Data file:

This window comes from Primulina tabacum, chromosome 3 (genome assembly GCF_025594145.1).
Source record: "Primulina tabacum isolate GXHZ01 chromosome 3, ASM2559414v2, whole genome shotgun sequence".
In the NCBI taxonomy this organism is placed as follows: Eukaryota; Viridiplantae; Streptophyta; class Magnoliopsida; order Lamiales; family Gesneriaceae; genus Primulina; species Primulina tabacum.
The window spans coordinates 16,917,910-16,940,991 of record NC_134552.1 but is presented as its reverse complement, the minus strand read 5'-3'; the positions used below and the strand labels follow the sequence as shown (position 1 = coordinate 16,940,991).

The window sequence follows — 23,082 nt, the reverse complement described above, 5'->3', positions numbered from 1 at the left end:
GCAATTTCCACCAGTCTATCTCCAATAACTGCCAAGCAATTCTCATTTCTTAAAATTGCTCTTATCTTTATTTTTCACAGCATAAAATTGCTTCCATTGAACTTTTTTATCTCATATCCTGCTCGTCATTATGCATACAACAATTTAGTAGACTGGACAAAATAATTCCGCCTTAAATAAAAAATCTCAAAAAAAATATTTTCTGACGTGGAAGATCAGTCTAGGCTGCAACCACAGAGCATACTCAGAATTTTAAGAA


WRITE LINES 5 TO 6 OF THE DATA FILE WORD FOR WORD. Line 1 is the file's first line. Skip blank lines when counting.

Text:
The window sequence follows — 23,082 nt, the reverse complement described above, 5'->3', positions numbered from 1 at the left end:
GCAATTTCCACCAGTCTATCTCCAATAACTGCCAAGCAATTCTCATTTCTTAAAATTGCTCTTATCTTTATTTTTCACAGCATAAAATTGCTTCCATTGAACTTTTTTATCTCATATCCTGCTCGTCATTATGCATACAACAATTTAGTAGACTGGACAAAATAATTCCGCCTTAAATAAAAAATCTCAAAAAAAATATTTTCTGACGTGGAAGATCAGTCTAGGCTGCAACCACAGAGCATACTCAGAATTTTAAGAA